Thursday, 19 February 2015

A further thought on composite numbers definition

Going back to the erroneous 'definition' of composite numbers in the Year 5 Programme of Study for the Mathematics National Curriculum for England ... where we read that pupils should learn about 'composite (non-prime) numbers'.

In my previous post I pointed out that you cannot use 'non-prime' as a synonym for 'composite' because the integer 1 is neither prime nor composite.

On reflection, I realised that the error here is much more substantial than this. The concept of 'prime' applies only to positive integers. So, a prime number can be defined as an integer with precisely two factors (which will be 1 and itself).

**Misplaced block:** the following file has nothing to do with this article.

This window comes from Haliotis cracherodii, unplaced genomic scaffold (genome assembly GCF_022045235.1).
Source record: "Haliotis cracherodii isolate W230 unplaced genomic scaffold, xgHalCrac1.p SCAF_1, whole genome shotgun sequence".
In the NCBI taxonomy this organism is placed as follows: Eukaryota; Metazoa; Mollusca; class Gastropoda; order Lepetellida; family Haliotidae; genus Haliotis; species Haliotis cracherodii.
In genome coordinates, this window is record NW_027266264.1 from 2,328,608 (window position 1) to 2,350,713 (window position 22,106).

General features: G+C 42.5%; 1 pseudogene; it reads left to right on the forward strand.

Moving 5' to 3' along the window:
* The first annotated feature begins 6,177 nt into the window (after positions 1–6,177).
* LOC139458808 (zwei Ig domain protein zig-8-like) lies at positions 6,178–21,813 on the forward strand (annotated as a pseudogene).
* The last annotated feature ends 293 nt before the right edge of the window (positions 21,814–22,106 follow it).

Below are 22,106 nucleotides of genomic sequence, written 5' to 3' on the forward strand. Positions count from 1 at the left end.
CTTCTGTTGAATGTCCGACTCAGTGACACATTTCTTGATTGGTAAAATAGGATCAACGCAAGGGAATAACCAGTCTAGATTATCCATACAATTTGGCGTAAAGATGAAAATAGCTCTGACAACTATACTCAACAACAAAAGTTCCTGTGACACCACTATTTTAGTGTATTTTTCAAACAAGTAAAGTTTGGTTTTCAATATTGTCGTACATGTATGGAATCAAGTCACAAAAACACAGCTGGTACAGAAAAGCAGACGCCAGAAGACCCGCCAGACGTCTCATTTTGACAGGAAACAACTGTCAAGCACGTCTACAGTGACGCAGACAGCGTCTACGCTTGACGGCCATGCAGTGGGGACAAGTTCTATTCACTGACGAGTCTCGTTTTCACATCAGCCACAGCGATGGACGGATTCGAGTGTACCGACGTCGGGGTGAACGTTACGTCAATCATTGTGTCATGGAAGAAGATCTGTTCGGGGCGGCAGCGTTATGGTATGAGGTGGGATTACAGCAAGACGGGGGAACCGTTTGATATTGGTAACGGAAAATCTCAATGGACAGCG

This means that 'non-prime numbers' would include all numbers that are not positive integers. So, the identification of composite numbers with non-prime numbers would imply that numbers such as –3, 2.4, ⅚ and √2, for example, are all composite!

Of course, they are not! 'Composite' is also a concept that applies only to positive integers – those integers with two or more factors greater than 1.

That was a sloppy bit of work by whoever wrote that programme of study.


Any reader looking for professional help in the area of primary mathematics education might like to take a look at the recently-launched website of my colleague, Ralph Manning:

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